Elevate Difference

The Solitude of Prime Numbers

My best friend often teasingly tells me that the books I recommend to her are all too depressing and sad. I always counter that I recommend books that make me laugh. Now, that either means that I have a sick sense of humor, or it simply illustrates that the stories I most enjoy reading combine painful topics and awkward characters with humor, sarcasm, and witty writing.

Paolo Giordano’s The Solitude of Prime Numbers is exactly such a book. Giordano’s debut novel is the story of Alice and Mattia, two awkward and painfully lonely teenagers. Alice is marked by a childhood skiing accident that leaves her limping and deeply insecure about her body. In those cruel teenage years, she develops an eating disorder in an attempt to regain some control over her body. Mattia is haunted by suffocating guilt after the disappearance of his twin sister when he was nine years old. Alice and Mattia connect over their pain, their awkwardness, and their acute sense that they don’t fit in. But their bond is fragile, subtle, and built on a silent agreement that neither reveal the source of their pain to the other. Even in their connection, they remain isolated and lonely, never fully able to overcome what keeps them emotionally locked into their own worlds.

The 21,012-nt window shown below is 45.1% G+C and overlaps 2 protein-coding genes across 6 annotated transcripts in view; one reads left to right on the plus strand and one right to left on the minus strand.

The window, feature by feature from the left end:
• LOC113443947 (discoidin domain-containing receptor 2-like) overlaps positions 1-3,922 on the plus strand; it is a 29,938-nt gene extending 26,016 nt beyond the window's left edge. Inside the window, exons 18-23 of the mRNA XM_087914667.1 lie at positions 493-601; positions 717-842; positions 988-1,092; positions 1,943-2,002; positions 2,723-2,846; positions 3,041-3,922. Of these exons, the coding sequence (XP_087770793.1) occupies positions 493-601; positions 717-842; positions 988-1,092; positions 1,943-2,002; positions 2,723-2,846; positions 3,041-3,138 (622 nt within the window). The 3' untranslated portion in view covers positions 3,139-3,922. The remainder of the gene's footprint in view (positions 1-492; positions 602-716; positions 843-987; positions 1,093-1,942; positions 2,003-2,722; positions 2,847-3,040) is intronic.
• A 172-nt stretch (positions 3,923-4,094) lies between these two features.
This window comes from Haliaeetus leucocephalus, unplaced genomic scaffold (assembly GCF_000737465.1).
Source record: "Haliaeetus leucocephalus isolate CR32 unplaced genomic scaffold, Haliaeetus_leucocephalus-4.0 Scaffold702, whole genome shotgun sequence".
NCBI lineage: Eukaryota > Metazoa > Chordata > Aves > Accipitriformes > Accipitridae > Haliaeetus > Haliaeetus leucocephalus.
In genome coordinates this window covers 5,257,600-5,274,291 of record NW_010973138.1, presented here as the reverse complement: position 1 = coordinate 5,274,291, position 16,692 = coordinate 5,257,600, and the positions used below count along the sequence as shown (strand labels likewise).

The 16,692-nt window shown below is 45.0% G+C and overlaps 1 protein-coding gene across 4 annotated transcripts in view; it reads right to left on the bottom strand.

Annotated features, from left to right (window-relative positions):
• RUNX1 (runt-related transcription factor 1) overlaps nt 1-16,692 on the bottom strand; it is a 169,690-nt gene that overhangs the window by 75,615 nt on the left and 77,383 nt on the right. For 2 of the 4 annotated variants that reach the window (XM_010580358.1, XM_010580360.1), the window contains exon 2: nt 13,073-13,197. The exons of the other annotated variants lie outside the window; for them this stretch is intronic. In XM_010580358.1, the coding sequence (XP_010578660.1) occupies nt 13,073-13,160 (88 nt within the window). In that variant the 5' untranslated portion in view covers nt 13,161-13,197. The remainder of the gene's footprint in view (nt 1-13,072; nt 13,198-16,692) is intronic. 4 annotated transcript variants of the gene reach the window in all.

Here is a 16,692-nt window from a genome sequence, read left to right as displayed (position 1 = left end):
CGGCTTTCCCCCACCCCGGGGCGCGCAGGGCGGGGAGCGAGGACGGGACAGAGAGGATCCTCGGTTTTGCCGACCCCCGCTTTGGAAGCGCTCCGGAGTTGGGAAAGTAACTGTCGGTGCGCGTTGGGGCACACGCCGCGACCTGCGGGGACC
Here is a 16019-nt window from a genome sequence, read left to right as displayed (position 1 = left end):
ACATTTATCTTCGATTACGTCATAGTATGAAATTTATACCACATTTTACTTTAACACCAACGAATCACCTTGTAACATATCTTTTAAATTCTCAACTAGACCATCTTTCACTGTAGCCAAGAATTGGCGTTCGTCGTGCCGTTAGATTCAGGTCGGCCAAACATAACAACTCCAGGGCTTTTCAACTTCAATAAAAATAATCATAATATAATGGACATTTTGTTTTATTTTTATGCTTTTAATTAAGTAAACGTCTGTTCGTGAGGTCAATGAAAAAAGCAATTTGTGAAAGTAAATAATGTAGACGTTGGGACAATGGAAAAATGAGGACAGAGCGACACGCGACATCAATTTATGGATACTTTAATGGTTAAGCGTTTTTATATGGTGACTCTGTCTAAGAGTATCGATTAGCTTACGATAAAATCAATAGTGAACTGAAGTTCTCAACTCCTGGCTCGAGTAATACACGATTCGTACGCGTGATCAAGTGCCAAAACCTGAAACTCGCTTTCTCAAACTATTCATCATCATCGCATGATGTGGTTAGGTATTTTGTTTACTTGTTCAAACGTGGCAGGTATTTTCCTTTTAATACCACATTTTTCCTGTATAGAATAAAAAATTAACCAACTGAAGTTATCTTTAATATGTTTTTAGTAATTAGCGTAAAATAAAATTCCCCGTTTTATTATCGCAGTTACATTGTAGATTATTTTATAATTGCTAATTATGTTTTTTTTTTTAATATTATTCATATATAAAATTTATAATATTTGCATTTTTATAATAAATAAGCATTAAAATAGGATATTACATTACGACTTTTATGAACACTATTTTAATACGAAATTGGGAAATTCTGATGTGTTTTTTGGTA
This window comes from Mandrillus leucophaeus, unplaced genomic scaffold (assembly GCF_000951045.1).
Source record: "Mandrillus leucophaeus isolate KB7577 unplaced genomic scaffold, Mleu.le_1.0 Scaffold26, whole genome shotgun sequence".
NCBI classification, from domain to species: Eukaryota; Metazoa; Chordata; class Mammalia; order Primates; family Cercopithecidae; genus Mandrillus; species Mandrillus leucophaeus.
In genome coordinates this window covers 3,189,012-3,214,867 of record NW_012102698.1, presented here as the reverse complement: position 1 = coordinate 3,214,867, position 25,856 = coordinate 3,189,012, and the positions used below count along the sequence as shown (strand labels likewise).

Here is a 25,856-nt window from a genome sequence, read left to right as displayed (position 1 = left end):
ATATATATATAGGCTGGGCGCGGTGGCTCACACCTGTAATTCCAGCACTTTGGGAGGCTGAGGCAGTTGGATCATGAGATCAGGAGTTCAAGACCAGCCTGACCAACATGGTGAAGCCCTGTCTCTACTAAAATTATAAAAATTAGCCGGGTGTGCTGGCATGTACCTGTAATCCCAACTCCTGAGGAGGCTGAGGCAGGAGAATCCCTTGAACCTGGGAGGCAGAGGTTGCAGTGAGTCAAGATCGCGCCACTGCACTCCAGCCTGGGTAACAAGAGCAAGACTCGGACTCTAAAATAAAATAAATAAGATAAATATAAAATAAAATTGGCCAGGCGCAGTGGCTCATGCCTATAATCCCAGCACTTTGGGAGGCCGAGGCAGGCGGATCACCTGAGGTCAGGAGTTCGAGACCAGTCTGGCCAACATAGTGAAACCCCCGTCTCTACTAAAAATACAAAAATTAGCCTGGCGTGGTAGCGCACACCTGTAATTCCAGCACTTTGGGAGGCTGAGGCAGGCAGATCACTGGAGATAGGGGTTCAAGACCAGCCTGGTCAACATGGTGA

Eventually, their lives go in different directions and they separate, without ever openly communicating what they feel for each other. But despite being thousands of miles apart, neither Alice nor Mattia is willing or able to let go of their unusual bond. Reunited by a chance encounter, they are faced with a decision: to truly let the other in or return to a life without the other.

Giordano masterfully paints a world full of pain, loneliness, and love. While the humor in The Solitude of Prime Numbers is very subtle, it is there, in the background. It makes the tragedies bearable, the loneliness less hopeless. So yes, this novel is sad and depressing. But it is also incredibly powerful, and it will make you chuckle softly from time to time as you follow Alice and Mattia in their struggle to survive their childhood experiences.

Written by: Annette Przygoda, July 11th 2010

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